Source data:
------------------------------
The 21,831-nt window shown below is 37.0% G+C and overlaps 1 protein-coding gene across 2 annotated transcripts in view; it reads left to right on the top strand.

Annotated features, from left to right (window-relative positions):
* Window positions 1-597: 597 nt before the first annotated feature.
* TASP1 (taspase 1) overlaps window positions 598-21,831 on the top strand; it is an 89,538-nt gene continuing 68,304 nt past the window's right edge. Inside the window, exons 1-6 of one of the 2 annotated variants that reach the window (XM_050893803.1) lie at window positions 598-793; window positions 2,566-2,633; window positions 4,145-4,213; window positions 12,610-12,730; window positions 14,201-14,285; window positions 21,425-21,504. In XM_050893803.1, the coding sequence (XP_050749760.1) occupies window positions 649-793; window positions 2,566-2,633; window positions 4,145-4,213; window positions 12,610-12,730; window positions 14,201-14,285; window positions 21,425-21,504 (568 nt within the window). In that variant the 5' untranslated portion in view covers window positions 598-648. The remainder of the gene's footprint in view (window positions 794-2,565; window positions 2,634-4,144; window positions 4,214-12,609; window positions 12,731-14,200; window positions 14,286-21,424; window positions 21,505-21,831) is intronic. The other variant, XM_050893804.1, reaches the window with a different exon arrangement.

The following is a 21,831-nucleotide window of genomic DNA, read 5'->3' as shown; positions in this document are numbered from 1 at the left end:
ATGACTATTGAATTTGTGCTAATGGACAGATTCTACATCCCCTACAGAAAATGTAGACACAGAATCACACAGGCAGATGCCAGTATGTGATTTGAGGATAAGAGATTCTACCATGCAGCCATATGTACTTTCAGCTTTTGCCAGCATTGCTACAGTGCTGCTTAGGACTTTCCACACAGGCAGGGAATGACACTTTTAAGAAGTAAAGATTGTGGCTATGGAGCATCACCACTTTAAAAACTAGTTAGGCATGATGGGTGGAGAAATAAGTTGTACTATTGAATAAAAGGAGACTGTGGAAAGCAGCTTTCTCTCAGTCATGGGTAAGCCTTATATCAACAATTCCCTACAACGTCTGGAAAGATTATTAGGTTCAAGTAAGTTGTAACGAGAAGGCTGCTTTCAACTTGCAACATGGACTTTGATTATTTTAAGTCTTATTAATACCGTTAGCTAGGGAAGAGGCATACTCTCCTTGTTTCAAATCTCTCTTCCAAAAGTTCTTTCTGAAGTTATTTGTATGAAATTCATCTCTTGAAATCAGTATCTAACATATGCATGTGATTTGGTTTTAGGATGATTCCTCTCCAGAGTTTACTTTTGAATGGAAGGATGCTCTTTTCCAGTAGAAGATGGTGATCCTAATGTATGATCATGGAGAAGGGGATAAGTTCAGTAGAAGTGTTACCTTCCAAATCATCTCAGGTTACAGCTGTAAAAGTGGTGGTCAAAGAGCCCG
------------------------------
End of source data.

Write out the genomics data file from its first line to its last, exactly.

The 21,831-nt window shown below is 37.0% G+C and overlaps 1 protein-coding gene across 2 annotated transcripts in view; it reads left to right on the top strand.

Annotated features, from left to right (window-relative positions):
* Window positions 1-597: 597 nt before the first annotated feature.
* TASP1 (taspase 1) overlaps window positions 598-21,831 on the top strand; it is an 89,538-nt gene continuing 68,304 nt past the window's right edge. Inside the window, exons 1-6 of one of the 2 annotated variants that reach the window (XM_050893803.1) lie at window positions 598-793; window positions 2,566-2,633; window positions 4,145-4,213; window positions 12,610-12,730; window positions 14,201-14,285; window positions 21,425-21,504. In XM_050893803.1, the coding sequence (XP_050749760.1) occupies window positions 649-793; window positions 2,566-2,633; window positions 4,145-4,213; window positions 12,610-12,730; window positions 14,201-14,285; window positions 21,425-21,504 (568 nt within the window). In that variant the 5' untranslated portion in view covers window positions 598-648. The remainder of the gene's footprint in view (window positions 794-2,565; window positions 2,634-4,144; window positions 4,214-12,609; window positions 12,731-14,200; window positions 14,286-21,424; window positions 21,505-21,831) is intronic. The other variant, XM_050893804.1, reaches the window with a different exon arrangement.

The following is a 21,831-nucleotide window of genomic DNA, read 5'->3' as shown; positions in this document are numbered from 1 at the left end:
ATGACTATTGAATTTGTGCTAATGGACAGATTCTACATCCCCTACAGAAAATGTAGACACAGAATCACACAGGCAGATGCCAGTATGTGATTTGAGGATAAGAGATTCTACCATGCAGCCATATGTACTTTCAGCTTTTGCCAGCATTGCTACAGTGCTGCTTAGGACTTTCCACACAGGCAGGGAATGACACTTTTAAGAAGTAAAGATTGTGGCTATGGAGCATCACCACTTTAAAAACTAGTTAGGCATGATGGGTGGAGAAATAAGTTGTACTATTGAATAAAAGGAGACTGTGGAAAGCAGCTTTCTCTCAGTCATGGGTAAGCCTTATATCAACAATTCCCTACAACGTCTGGAAAGATTATTAGGTTCAAGTAAGTTGTAACGAGAAGGCTGCTTTCAACTTGCAACATGGACTTTGATTATTTTAAGTCTTATTAATACCGTTAGCTAGGGAAGAGGCATACTCTCCTTGTTTCAAATCTCTCTTCCAAAAGTTCTTTCTGAAGTTATTTGTATGAAATTCATCTCTTGAAATCAGTATCTAACATATGCATGTGATTTGGTTTTAGGATGATTCCTCTCCAGAGTTTACTTTTGAATGGAAGGATGCTCTTTTCCAGTAGAAGATGGTGATCCTAATGTATGATCATGGAGAAGGGGATAAGTTCAGTAGAAGTGTTACCTTCCAAATCATCTCAGGTTACAGCTGTAAAAGTGGTGGTCAAAGAGCCCG